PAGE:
Originally posted on pelicancrossing.net on June 18th, 2016
The talking point going around the conference I’m attending in The Hague this week: no matter how the UK votes in the June 23 EU referendum, in 2017 Britain will nonetheless have to fulfill the following obligation: assume the EU presidency.
“Maybe we can get Scotland to do it,” someone said brightly on discovering this. Two years ago, when the British media discovered this, they suggested the predecessor (Malta) or successor (Estonia) could serve a double term. “There is no provision in the treaty for a country leaving,” said someone who sounded authoritative, cuing a string of zombie jokes. Philip K. Dick would have appreciated the UK’s opportunity to negotiate its departure terms with itself.
Back in the UK, the absurd rhetoric both campaigns have unleashed, evokes the ants in T. H. White’s The Once and Future King, whose minds were fully occupied with mindless, endlessly recurring, universally broadcast propaganda. The pound will plummet! Buttinski foreigners are telling us to stay! Property prices will crater! And, my favorite: old people will lose their bus passes!
Until a few days ago, I didn’t think I knew anyone who was voting to leave. Here, I’m seeing the sort of well-educated, well-traveled British folks who’ve actually probably personally benefited from Britain’s EU membership shaking their heads and saying the EU is dying, corrupt, aging, outdated…Where’s all that “better together” stuff we heard so much of when Scotland was voting?
All that said, this is serious business even though, like so many political events recently, it started as a kind of joke. The question here is the likely impact on net.wars-type topics – computers, freedom, and privacy – if Britain votes to leave.
An arriving Leave campaign leaflet listed among its complaints that EU decisions limit the UK government’s anti-terrorism efforts. This is not what Europol says – and although I discovered in conversation earlier this week there are Remain voters whose minds this history would change, it’s coincidentally a large part of why I hope Britain votes Remain..
Structurally, Britain’s government is an elected dictatorship: given a sufficient Parliamentary majority the government of the day can do what it likes. In constructing the US government (which, unfortunately for my comparison, is currently paralyzed), the Founding Fathers sought to place compensating checks and balances on what the legislative branch could do. As a result, US governments have three legs: executive (the president), legislative (Congress), and judicial (the Supreme Court). Britain’s structure places much more power in the hands of the prime minister and their party. That being the case, the EU seems to me to be really important in applying the brakes when you hope *someone* will.
It was the Court of Justice of the European Union (CJEU), for example, that handed down the Schremsdecision that up-ended Safe Harbor and threw a wrench into the unimpeded flow of European citizens’ data to the US. The CJEU also voided the data retention directive (PDF) in response to Digital Rights Ireland’s complaint, ruling that the practice “interferes in a particularly serious manner with the fundamental rights to respect for private life and the protection of personal data.”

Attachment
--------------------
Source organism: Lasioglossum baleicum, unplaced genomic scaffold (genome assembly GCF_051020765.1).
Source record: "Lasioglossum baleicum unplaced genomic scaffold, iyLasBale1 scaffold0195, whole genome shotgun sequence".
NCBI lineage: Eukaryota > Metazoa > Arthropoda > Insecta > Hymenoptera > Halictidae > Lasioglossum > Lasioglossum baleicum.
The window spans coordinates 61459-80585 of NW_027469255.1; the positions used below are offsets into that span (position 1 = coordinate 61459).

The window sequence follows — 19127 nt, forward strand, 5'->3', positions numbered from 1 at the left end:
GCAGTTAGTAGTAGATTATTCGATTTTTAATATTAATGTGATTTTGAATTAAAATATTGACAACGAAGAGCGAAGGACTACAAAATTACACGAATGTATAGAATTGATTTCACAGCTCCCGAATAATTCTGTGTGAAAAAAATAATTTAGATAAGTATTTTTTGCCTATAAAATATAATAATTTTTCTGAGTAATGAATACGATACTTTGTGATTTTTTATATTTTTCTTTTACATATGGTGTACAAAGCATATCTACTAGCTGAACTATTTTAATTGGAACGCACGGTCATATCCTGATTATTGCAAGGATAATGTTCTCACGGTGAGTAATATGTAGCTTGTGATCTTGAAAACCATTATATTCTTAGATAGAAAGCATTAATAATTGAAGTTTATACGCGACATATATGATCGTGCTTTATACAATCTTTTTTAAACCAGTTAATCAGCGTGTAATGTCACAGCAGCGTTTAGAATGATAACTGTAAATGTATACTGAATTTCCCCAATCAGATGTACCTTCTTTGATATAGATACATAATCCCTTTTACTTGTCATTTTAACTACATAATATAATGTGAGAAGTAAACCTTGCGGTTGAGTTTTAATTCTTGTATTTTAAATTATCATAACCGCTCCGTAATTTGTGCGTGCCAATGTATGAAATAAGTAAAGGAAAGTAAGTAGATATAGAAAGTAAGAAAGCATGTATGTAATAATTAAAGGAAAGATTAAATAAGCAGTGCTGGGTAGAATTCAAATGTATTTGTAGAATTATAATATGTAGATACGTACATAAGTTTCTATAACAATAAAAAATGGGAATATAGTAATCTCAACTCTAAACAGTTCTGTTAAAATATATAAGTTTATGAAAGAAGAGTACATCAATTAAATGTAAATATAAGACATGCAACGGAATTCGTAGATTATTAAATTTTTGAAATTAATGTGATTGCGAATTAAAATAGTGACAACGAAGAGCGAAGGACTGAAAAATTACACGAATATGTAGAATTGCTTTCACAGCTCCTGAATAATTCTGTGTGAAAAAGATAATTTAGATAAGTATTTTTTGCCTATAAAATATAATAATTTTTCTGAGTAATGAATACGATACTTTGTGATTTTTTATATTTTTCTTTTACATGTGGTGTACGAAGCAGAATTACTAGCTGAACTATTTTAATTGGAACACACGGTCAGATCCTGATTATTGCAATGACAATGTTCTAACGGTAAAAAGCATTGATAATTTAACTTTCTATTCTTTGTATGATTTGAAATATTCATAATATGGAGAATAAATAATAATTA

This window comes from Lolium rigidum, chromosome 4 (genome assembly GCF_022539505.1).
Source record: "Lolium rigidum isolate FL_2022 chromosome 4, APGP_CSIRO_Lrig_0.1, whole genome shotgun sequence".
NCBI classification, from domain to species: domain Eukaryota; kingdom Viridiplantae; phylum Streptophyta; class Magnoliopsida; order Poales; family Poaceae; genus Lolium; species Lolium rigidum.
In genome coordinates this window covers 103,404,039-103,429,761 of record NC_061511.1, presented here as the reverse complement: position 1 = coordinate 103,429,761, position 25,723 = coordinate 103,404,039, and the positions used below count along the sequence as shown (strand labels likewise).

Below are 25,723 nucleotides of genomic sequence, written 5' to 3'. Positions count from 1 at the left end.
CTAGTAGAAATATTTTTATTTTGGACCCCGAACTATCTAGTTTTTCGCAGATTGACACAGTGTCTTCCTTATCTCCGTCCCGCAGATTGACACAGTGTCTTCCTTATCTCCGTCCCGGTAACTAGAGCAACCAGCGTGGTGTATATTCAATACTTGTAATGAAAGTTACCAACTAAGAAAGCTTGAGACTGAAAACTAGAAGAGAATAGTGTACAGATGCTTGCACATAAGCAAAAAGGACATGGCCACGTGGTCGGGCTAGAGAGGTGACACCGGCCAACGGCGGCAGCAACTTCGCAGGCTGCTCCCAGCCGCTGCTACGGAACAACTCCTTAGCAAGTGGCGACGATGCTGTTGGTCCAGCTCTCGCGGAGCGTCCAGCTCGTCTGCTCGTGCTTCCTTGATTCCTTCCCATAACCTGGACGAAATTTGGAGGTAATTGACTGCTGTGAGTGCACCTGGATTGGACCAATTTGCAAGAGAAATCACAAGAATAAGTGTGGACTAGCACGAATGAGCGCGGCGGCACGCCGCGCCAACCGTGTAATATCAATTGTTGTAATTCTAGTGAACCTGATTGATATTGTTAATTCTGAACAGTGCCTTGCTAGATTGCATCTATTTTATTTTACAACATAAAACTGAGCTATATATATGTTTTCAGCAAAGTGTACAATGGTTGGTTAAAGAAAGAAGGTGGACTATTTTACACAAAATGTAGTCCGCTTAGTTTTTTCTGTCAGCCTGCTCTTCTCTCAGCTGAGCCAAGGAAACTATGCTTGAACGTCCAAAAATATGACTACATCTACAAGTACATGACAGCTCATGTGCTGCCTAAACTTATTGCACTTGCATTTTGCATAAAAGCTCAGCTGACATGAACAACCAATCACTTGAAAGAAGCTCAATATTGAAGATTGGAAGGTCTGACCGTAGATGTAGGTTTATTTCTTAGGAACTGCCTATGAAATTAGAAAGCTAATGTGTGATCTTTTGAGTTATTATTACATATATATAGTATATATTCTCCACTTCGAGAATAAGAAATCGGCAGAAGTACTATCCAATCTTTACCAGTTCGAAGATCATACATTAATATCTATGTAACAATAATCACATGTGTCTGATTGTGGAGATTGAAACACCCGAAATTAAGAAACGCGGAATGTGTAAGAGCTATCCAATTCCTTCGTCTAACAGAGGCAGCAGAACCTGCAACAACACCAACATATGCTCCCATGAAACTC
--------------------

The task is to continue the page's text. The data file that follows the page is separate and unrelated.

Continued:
Similarly, the European Court of Human Rights (ECtHR) ruled in Marper that it was wrong for the UK to keep the DNA samples given by innocent people.
It was only recently that I began to understand the complicated relationship between these two courts. For American readers, CJEU was put in place with the formation of the EU; ECtHR was established in 1959 to ensure the 47 signatories of the European Convention on Human Rights (ECHR) fulfilled their obligations. Britain was one of the leaders of the post-World War II effort to draft and adopt ECHR, which is an important force in ensuring that the citizens of those 47 countries continue to enjoy the fundamental rights they’ve been promised under the treaty. Even if you love this government and despise those judgments, you can surely imagine a future in which the reverse is true.
Ending its part in the EU collaboration, therefore, would leave Britain still accountable to EctHR. However, this is not much comfort given prime minister David Cameron’s stated desire to exit the ECHR as well if the UK can’t veto the court’s judgments. The May 2016 Queen’s Speech announcement that “my government” will legislate a bill of rights is good news in the sense that Britain has never had such a written guarantee – but bad news if it is merely a stepping stone to hobbling the rights citizens have now under the treaty.
Even if the UK votes to leave, the dictates of international trade will mean many EU laws remain behind, laws into which Britain will have no input. One of these is data protection; an alienated UK will be an ignored presence while the EU negotiates with (primarily) the US. The same will be true of other trade laws, even those the tabloids mock.
As part of the EU, Britain is part of a global power – the only one strong enough to police privacy in the US – and a uniquely attractive position as a gateway to a very large market. On its own, especially if Scotland exits as many predict, it will have approximately the world clout score of the state of Texas – with less control over its own future.
Wendy M. Grossman is the 2013 winner of the Enigma Award. Her Web site has an extensive archive of her books, articles, and music, and an archive of earlier columns in this series. Stories about the border wars between cyberspace and real life are posted occasionally during the week at the net.wars Pinboard – or follow on Twitter.